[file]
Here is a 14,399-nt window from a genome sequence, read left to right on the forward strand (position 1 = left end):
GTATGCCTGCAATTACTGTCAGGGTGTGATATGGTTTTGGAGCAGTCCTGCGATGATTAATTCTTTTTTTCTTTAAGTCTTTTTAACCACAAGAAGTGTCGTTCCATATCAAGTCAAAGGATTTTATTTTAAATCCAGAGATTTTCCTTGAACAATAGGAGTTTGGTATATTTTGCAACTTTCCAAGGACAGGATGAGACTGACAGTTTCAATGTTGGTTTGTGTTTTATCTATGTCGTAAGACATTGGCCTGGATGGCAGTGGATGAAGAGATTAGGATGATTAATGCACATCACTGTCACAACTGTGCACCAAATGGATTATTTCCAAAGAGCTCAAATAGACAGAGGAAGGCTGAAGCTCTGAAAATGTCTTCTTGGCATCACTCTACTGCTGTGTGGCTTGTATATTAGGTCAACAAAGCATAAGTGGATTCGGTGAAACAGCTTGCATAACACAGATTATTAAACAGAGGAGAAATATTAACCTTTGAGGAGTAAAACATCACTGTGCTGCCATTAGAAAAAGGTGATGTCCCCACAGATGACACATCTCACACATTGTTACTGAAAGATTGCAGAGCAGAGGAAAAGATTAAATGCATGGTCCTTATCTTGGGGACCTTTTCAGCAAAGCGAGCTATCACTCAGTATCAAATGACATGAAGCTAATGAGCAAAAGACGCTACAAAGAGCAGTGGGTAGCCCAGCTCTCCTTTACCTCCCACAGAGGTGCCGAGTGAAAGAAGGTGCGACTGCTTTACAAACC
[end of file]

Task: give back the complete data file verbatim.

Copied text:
Here is a 14,399-nt window from a genome sequence, read left to right on the forward strand (position 1 = left end):
GTATGCCTGCAATTACTGTCAGGGTGTGATATGGTTTTGGAGCAGTCCTGCGATGATTAATTCTTTTTTTCTTTAAGTCTTTTTAACCACAAGAAGTGTCGTTCCATATCAAGTCAAAGGATTTTATTTTAAATCCAGAGATTTTCCTTGAACAATAGGAGTTTGGTATATTTTGCAACTTTCCAAGGACAGGATGAGACTGACAGTTTCAATGTTGGTTTGTGTTTTATCTATGTCGTAAGACATTGGCCTGGATGGCAGTGGATGAAGAGATTAGGATGATTAATGCACATCACTGTCACAACTGTGCACCAAATGGATTATTTCCAAAGAGCTCAAATAGACAGAGGAAGGCTGAAGCTCTGAAAATGTCTTCTTGGCATCACTCTACTGCTGTGTGGCTTGTATATTAGGTCAACAAAGCATAAGTGGATTCGGTGAAACAGCTTGCATAACACAGATTATTAAACAGAGGAGAAATATTAACCTTTGAGGAGTAAAACATCACTGTGCTGCCATTAGAAAAAGGTGATGTCCCCACAGATGACACATCTCACACATTGTTACTGAAAGATTGCAGAGCAGAGGAAAAGATTAAATGCATGGTCCTTATCTTGGGGACCTTTTCAGCAAAGCGAGCTATCACTCAGTATCAAATGACATGAAGCTAATGAGCAAAAGACGCTACAAAGAGCAGTGGGTAGCCCAGCTCTCCTTTACCTCCCACAGAGGTGCCGAGTGAAAGAAGGTGCGACTGCTTTACAAACC